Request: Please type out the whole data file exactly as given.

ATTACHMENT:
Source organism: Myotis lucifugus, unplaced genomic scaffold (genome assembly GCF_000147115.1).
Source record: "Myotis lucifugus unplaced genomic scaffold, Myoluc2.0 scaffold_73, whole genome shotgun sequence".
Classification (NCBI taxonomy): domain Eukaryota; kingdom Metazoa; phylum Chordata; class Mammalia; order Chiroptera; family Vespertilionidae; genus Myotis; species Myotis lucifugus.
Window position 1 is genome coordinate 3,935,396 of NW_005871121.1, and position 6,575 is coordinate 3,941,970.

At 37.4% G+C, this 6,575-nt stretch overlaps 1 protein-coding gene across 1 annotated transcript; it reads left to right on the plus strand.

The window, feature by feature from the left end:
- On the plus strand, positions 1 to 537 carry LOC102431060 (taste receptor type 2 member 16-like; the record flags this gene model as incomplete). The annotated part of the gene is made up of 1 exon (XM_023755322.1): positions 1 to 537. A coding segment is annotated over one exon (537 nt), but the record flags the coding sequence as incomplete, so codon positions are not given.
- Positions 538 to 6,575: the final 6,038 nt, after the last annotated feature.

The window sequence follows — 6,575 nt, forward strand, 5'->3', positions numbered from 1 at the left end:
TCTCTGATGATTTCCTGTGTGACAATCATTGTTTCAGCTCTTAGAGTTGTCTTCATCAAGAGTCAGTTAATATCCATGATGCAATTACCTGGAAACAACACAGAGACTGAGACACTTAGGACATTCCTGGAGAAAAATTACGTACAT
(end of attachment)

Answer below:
Source organism: Myotis lucifugus, unplaced genomic scaffold (genome assembly GCF_000147115.1).
Source record: "Myotis lucifugus unplaced genomic scaffold, Myoluc2.0 scaffold_73, whole genome shotgun sequence".
Classification (NCBI taxonomy): domain Eukaryota; kingdom Metazoa; phylum Chordata; class Mammalia; order Chiroptera; family Vespertilionidae; genus Myotis; species Myotis lucifugus.
Window position 1 is genome coordinate 3,935,396 of NW_005871121.1, and position 6,575 is coordinate 3,941,970.

At 37.4% G+C, this 6,575-nt stretch overlaps 1 protein-coding gene across 1 annotated transcript; it reads left to right on the plus strand.

The window, feature by feature from the left end:
- On the plus strand, positions 1 to 537 carry LOC102431060 (taste receptor type 2 member 16-like; the record flags this gene model as incomplete). The annotated part of the gene is made up of 1 exon (XM_023755322.1): positions 1 to 537. A coding segment is annotated over one exon (537 nt), but the record flags the coding sequence as incomplete, so codon positions are not given.
- Positions 538 to 6,575: the final 6,038 nt, after the last annotated feature.

The window sequence follows — 6,575 nt, forward strand, 5'->3', positions numbered from 1 at the left end:
TCTCTGATGATTTCCTGTGTGACAATCATTGTTTCAGCTCTTAGAGTTGTCTTCATCAAGAGTCAGTTAATATCCATGATGCAATTACCTGGAAACAACACAGAGACTGAGACACTTAGGACATTCCTGGAGAAAAATTACGTACAT